We may only be one destination into fashion month, but already at New York Fashion Week, which concluded last night, the key pieces for autumn/winter 2019-2020 are emerging from the chrysalis of a summer not yet passed. Here, we highlight the trends that look set to dominate next season, to help you get a head start on your shopping list.
In the dust
Prepare to get loose when it comes to outer- wear, as winter jackets have a prevalently slackened structure, tempering some of the season’s more taut tailoring. Duster coats are making a reappearance, but they’re not the flimsy constructions of years past; instead, those seen at New York Fashion Week are comfortingly cosy. Textured wools, autumnal stripes and oversized collars were spotted at Ulla Johnson, grounding more lightweight separates and one-pieces to chillier climes. LaQuan Smith made plaid the main player of his coats, adding contrasting prints for added interest, while Ryan Roche offered a more feather-light take, with boxy, Wall Street-style lapels and an ankle-skimming hemline.
Dye another day
That’s right, the DIY technique that rose to fame in the 1960s and 1970s is back. Tie-dye, the artform loved by many a teen over the decades, has made a resurgence on the runway, with labels such as Area and
Prabal Gurung favouring the psychedelic print. But forget the tattered, grungy tie-dye tees of the 1980s and 1990s – modern-day iterations find the technique cast across fine knits and silks, rather than simple cotton jerseys. Vibrant, animated and yet somehow still elegant with generous gyrations of unabashed colour, the trend imbues winterwear with a beachy effortlessness. Follow in the footsteps of Prabal Gurung, who elevated the print by pairing it with a block colour plucked from within the swirls. The bold could wear the pattern head to toe as the focal point of their look, as seen at Kim Shui, while Jonathan Cohen provided a solution for those who want to dabble in the painterly trend, splashing tie-dye splotches across an otherwise sombre coat.
When it comes to the finishing touch for your autumn / winter wardrobe, it appears no look is complete without a belt. Myriad looks were tied together with a structured strap around the waist, cinching in slouchy tailoring for a more feminine effect. This is not a peek of buckle, either; belts were worn as the final layer, encasing knitwear, outerwear and leather jackets, adding a hint of silhouette to the season’s many layers. Tibi and emerging label Khaite put an equestrian spin on the concept, encircling leather bands around chequered wool blazers. It’s not just a detail to pair with suiting, either, with Proenza Schouler wrapping Western-inspired belts around halterneck dresses. The most effortless take was at 3.1 Phillip Lim and Adeam, where co-ordinating in-built belts added an ease-of-use element, whether sewn on to utilitarian jumpsuits, looped around boxy jackets or knotted at the front of oversized shirts.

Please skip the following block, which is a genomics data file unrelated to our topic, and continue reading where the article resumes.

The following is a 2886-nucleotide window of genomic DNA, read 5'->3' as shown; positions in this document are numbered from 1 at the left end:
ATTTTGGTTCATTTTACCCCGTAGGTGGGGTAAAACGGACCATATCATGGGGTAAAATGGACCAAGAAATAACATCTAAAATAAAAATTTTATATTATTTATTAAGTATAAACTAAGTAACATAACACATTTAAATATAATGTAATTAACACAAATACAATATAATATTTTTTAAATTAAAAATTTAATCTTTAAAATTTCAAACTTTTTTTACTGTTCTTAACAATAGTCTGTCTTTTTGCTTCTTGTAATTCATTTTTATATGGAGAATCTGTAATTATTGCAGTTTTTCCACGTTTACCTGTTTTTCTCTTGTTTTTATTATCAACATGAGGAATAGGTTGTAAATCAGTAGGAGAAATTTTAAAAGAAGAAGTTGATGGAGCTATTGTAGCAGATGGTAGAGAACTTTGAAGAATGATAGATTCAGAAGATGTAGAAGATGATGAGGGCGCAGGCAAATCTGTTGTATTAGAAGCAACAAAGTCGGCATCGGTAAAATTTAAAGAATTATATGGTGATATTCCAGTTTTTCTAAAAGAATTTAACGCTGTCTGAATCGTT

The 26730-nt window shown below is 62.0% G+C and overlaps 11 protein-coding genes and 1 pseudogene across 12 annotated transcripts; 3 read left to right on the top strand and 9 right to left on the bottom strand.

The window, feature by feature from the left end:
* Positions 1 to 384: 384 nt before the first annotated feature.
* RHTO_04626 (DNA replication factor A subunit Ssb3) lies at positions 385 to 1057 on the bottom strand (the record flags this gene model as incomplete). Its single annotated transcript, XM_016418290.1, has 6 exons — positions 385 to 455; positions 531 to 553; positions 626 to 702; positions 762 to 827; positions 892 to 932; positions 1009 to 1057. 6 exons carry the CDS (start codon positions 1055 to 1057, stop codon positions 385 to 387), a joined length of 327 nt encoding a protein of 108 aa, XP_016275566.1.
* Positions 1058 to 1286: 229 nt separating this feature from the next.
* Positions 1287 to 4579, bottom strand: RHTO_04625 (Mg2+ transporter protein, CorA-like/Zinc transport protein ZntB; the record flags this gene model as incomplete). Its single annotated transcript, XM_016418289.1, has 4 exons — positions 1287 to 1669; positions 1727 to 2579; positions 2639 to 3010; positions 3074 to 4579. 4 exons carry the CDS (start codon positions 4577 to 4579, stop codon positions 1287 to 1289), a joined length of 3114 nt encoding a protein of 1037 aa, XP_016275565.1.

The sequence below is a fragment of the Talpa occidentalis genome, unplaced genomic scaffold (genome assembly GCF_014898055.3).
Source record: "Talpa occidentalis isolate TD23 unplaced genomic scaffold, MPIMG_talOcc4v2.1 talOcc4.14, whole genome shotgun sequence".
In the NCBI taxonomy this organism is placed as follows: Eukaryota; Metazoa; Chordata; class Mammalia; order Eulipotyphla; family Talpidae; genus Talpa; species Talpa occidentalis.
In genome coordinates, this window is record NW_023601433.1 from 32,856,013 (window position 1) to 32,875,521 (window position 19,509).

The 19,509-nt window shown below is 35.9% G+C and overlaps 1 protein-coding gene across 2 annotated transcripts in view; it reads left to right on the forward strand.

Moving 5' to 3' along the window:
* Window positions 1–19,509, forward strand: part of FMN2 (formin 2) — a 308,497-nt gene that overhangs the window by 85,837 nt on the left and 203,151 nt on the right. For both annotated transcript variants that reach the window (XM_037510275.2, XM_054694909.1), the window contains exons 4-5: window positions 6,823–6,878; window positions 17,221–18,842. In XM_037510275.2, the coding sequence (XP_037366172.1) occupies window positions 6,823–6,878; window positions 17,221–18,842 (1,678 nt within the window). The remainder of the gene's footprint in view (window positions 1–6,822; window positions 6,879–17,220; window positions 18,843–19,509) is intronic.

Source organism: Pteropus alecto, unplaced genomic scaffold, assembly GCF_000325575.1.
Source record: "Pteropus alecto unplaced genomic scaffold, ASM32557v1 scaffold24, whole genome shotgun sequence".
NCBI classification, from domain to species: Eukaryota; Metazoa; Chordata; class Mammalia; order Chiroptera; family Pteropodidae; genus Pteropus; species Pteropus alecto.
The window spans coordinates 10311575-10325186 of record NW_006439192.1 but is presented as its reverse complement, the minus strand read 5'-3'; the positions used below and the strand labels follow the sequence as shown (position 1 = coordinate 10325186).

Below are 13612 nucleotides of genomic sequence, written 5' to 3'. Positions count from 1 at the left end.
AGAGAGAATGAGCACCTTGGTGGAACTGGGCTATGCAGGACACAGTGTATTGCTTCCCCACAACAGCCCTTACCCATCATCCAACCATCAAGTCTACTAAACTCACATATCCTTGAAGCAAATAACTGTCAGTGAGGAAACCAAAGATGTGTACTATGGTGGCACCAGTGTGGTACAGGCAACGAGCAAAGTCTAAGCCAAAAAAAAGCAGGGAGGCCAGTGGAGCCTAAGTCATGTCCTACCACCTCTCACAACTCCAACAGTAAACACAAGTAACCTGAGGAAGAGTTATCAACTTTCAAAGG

Forget the sturdy knits and chunky wools associated with the season – next winter it seems we’ll be embracing slinky satins and silks. The louche, luxe fabrics were seen across catwalks aplenty, from Jonathan Simkhai and Dion Lee to Sies Marjan and Brandon Maxwell, imparting a romantic fluidity on wintry ensembles. For evening, rippling, figure-skimming floor-sweepers ruled supreme, as seen at Maxwell, while Marjan added trims of lace to midis for a boudoir feel. Palettes ranged in the acidic spectrum, with hot pinks, neon yellows and parakeet greens all in abundance, while Lee used military khakis for a more subdued take on the trend. Those who want to just echo a touch of luxury can take style notes from Ryan Roche’s creamy-hued collection, featuring silky separates – from billowing maxi skirts to relaxed blazers – juxtaposed against architectural tailoring and snuggly jumpers.
Home on the prairie
Disregard the drab, washed-out prairie dresses of the past, because this year’s modern incarnation of the calf-skimming staple packs a more vivid punch. Traditionally, the modest gown has veered toward shapeless, covered in faded florals, but Tory Burch’s take borrowed a colour palette from the 1970s, rich in reds and russets. Patchworked dresses in conspicuous prints turned heads on the catwalk, and are destined to lift the season’s more restrained and functional separates when layered underneath. Longchamp brought hemlines up a notch, with minute ditsy prints taking centre stage against timeless accessories and platformed knee-high boots. Brock Collection, however, offered up a more traditional take on the demure dress, with Jane Austen-worthy florals on romantic, vintage-influenced silhouettes. Contrasting sashes and ruched details ensured the label’s offerings didn’t dip into the dated, instead culminating in trans-seasonal, ever-so-slightly chintzy dresses that will delicately lighten up a drab day.
A strong suit
Sugary pastel two-pieces and beige co-ords have had their moment – the newest interpretation of matchy-matchy tailoring is no wardrobe wallflower. Suits for autumn / winter took a darker turn at New York Fashion Week, with Tom Ford tankering with textures in a crimson look, comprised of silk scarlet trousers and a rich velvet blazer. A currant-coloured turtleneck finished the tonal effect, while Kate Spade echoed such lavishness with suits crafted in subtle corduroy, adding contrasting turbans and pussybow blouses for a nostalgic air. At Anna Sui, the go-big-or-go home aesthetic was at its peak, with glimmering brocade trousers and jackets bringing a decorative edge. Feather-trimmed cuffs and sleeves were extravagantly ornamental, proving that eveningwear for the season ahead can be as extra as one’s heart desires.